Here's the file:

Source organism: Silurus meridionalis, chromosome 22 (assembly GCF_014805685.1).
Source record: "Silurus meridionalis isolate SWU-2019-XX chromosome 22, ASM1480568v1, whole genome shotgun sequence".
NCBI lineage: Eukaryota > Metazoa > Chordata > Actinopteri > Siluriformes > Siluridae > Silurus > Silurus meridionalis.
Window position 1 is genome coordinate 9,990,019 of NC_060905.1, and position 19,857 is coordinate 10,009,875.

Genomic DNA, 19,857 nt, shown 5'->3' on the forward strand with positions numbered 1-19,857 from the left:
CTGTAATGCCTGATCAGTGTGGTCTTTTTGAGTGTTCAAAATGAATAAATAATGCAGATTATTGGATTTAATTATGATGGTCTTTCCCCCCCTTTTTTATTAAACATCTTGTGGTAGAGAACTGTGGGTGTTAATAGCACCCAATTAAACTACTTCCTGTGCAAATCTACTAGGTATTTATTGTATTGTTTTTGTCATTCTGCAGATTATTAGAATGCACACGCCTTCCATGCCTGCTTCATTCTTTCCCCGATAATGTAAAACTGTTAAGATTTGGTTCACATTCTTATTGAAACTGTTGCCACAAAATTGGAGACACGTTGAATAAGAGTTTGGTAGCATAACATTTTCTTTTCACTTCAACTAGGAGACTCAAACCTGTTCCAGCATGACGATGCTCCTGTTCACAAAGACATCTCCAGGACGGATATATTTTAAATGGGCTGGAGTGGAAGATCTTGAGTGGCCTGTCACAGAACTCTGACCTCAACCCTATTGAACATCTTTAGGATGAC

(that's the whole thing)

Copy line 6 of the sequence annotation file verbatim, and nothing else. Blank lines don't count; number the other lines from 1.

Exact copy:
CTGTAATGCCTGATCAGTGTGGTCTTTTTGAGTGTTCAAAATGAATAAATAATGCAGATTATTGGATTTAATTATGATGGTCTTTCCCCCCCTTTTTTATTAAACATCTTGTGGTAGAGAACTGTGGGTGTTAATAGCACCCAATTAAACTACTTCCTGTGCAAATCTACTAGGTATTTATTGTATTGTTTTTGTCATTCTGCAGATTATTAGAATGCACACGCCTTCCATGCCTGCTTCATTCTTTCCCCGATAATGTAAAACTGTTAAGATTTGGTTCACATTCTTATTGAAACTGTTGCCACAAAATTGGAGACACGTTGAATAAGAGTTTGGTAGCATAACATTTTCTTTTCACTTCAACTAGGAGACTCAAACCTGTTCCAGCATGACGATGCTCCTGTTCACAAAGACATCTCCAGGACGGATATATTTTAAATGGGCTGGAGTGGAAGATCTTGAGTGGCCTGTCACAGAACTCTGACCTCAACCCTATTGAACATCTTTAGGATGAC